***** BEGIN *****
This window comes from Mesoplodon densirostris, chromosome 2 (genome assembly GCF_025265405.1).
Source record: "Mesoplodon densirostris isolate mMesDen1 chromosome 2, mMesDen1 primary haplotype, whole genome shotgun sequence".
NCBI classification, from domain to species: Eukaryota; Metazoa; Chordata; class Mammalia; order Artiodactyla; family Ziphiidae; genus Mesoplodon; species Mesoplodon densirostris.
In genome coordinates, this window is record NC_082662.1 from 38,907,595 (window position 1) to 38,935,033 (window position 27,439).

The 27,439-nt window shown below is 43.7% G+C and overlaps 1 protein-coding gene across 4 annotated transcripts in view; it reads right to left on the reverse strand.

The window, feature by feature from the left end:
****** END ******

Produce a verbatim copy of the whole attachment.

This window comes from Mesoplodon densirostris, chromosome 2 (genome assembly GCF_025265405.1).
Source record: "Mesoplodon densirostris isolate mMesDen1 chromosome 2, mMesDen1 primary haplotype, whole genome shotgun sequence".
NCBI classification, from domain to species: Eukaryota; Metazoa; Chordata; class Mammalia; order Artiodactyla; family Ziphiidae; genus Mesoplodon; species Mesoplodon densirostris.
In genome coordinates, this window is record NC_082662.1 from 38,907,595 (window position 1) to 38,935,033 (window position 27,439).

The 27,439-nt window shown below is 43.7% G+C and overlaps 1 protein-coding gene across 4 annotated transcripts in view; it reads right to left on the reverse strand.

The window, feature by feature from the left end: